Unintentional destruction

At WordCamp Europe, Matt Mullenweg got a question about the role of women in the WordPress community. Before he could answer, somebody shouted from the audience: “We love women!” I was gratified when Matt said “come onnnnn”, but disappointed that it was lost in the sea of applause for the preceding exclamation.

The comment from the peanut gallery was later addressed in Matt’s response: that we should think about the effects our words and actions may have on the comfort and security somebody may have with a community. This isn’t the first time in history that comment has been made – if anything, it’s one of the most-used responses when a male-dominated field has its maleness pointed out. There is very little chance that the commenter had any intention of being destructive – he probably thought it was hilarious (and I’m sure lots of people also thought it was) and accurate. In this instance, we also have the added layer of cultural and language differences among the audience.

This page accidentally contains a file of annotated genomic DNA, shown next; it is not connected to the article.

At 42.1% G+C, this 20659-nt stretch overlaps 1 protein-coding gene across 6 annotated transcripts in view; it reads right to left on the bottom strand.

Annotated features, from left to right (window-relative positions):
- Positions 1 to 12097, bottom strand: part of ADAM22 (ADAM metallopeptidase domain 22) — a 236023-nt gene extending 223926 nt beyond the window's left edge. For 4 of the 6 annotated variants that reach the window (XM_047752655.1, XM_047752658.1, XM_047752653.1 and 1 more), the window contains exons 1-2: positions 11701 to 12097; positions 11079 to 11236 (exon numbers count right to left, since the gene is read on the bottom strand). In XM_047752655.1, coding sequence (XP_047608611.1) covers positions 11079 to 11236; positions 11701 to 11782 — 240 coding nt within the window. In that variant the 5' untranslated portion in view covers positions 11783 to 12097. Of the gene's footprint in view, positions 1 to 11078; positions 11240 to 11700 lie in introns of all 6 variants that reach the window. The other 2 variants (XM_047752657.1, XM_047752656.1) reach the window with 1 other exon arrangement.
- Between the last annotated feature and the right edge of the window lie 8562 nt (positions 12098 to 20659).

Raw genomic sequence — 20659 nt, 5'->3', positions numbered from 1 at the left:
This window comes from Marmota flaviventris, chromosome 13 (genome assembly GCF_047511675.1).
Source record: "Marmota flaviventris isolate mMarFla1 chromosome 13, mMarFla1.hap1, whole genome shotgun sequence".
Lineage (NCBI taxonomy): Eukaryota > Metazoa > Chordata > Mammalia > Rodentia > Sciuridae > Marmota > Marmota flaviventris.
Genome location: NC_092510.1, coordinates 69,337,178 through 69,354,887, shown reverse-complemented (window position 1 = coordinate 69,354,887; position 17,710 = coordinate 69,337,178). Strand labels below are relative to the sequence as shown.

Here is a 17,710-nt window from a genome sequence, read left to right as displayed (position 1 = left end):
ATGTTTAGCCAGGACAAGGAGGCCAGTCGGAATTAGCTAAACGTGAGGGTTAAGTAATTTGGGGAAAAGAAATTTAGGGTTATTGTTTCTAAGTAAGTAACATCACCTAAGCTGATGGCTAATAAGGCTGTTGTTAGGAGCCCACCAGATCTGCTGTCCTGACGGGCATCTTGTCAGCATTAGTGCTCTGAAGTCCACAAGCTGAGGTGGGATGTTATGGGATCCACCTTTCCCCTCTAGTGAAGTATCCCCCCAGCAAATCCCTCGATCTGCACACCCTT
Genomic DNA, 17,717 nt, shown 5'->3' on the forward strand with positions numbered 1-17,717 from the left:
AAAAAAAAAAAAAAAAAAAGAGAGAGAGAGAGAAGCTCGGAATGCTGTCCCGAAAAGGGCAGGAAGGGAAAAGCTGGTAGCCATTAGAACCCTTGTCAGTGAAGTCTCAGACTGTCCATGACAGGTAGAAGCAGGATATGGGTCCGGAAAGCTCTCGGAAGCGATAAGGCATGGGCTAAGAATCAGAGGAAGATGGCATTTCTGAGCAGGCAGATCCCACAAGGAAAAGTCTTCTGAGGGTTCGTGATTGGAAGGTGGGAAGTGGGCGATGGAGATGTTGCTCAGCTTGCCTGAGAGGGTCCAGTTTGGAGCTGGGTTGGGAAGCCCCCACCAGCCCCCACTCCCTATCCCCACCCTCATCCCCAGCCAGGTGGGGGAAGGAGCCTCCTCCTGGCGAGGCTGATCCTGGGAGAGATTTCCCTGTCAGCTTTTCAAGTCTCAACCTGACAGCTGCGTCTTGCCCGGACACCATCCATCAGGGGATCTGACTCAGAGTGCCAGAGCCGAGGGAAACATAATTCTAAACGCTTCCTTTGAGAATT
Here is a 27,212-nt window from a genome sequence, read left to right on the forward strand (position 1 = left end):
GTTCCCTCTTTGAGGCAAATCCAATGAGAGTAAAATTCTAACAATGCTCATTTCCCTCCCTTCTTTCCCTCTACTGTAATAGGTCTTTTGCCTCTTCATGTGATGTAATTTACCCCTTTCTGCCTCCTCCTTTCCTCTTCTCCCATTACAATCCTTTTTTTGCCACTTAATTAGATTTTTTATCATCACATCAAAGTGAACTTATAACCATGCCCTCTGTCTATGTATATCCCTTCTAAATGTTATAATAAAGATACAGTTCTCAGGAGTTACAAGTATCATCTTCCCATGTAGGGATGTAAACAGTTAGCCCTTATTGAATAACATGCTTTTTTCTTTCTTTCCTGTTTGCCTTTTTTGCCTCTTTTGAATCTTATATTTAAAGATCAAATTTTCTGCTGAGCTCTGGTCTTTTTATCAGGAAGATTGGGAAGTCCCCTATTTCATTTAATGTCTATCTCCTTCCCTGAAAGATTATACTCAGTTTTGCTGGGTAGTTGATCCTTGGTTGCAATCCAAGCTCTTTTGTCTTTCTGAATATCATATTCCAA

Without realizing it, this guy did two things with those three words: made anybody whose sexual preference isn’t women feel excluded from “we”, and reminded women that their presence isn’t desired because of skill and merit, but to be potential mates for others. That doesn’t mean all people in those categories felt that way, but that is still the message it sends.